The fact remains that there are times in which you either use flash and get some sort of photo, or you get nothing at all. This is particularly true with wildlife photography at night. The chance of setting up a tripod and keeping the animal still for 5+ seconds to do a long exposure (see Night Photography) is slim to none.
The above photo of a malachite kingfisher is a great example of all we talked about so far. First, you can see that the light falls off dramatically, such that the background is very very dark. In the case of this photo, it actually works quite well with the brilliant blue juxtaposed with the dark black background. So, the effects of light drop off is not always an entirely bad thing.
This is also a great example of when one has no real choice – you either get the photo by using flash, or you get nothing at all. This was taken in very dim conditions at dusk when no camera or lens in the world would have been able to get the shot without flash.
Ultimately, each photographer has their own threshold for how a photo will look with flash or not. The goal here is not to set that threshold for you, but instead to inform you of the major contributors to pushing the limits, and how to avoid doing so.
Being judicious in using flash is the best way to avoid overdoing it, but of course there are always those instances when a photo will look better with more light, or be impossible without flash. Tropical rain forests, dawn and dusk, and macro photography are a few examples of those cases. Learn more about macro photography here.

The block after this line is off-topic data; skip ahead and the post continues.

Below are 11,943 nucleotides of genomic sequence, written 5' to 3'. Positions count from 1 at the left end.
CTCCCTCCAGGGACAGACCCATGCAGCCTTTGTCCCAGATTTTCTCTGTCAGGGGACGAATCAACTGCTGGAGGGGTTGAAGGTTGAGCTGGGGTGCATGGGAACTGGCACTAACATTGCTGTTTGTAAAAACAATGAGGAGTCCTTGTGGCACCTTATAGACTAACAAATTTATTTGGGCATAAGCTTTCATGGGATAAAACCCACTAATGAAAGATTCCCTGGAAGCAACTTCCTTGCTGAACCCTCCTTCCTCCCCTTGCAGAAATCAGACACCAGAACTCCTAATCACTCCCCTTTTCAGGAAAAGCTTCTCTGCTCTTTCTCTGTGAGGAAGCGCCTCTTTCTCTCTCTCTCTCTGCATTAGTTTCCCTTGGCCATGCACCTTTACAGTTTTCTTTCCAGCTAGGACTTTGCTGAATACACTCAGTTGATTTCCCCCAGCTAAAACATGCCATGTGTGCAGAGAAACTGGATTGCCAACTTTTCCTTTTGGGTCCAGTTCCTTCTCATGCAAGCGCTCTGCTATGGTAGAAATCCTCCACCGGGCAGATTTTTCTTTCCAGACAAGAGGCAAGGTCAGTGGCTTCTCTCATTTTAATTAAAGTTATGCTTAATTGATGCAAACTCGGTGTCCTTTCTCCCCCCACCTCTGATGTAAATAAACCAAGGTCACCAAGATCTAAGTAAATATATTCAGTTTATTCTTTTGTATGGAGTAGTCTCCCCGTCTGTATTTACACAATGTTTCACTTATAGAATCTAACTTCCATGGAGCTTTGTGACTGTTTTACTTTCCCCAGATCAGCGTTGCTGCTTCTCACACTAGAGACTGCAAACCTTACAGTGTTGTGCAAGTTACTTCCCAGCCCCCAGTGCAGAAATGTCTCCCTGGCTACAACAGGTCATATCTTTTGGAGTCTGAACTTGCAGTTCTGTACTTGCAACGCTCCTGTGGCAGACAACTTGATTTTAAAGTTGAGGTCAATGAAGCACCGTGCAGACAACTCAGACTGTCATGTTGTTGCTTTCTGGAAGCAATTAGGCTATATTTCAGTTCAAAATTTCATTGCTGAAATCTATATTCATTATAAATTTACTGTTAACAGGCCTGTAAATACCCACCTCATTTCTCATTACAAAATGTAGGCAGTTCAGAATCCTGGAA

Controlling your flash
Limiting the amount of light from your flash is achievable in a few different ways. The first way is by mastering the menu system of your flash (if external) or camera (if part of the camera) to manually lessen the output. It’s not as intimidating as it seems, and is usually little more than turning a dial.
The second way is to accessorize. That is, purchase something that goes over your flash to diffuse it and make the light it emits softer and less harsh.
When searching online for flash diffusers, you’ll likely laugh at the variety and simplicity of the devices for sale, ranging from something that seems like a disposable drink cup to a white piece of paper. That’s because diffusers are indeed very simple! You can certainly make one at home, but should you decide to purchase one you’ll be pleased to see that their simple form is matched by their simple price. Most flash diffusers are between 10 and 25 dollars. What you’re paying for is ease – they attach easily and stay put. But, if you’re feeling creative, make one on your own and enjoy.
Like all things commercial, there is the ability to go high end with flash diffusers as well, with moldable versions, different colors, and interchangeable sizes. If the topic of flash diffusion is new to you, start with something basic like the one below, simply slipping on top of your flash and creating nice soft effects.
Or, if you have a pop up flash, carry around a small piece of white plastic or a film canister like the one below and experiment with the results.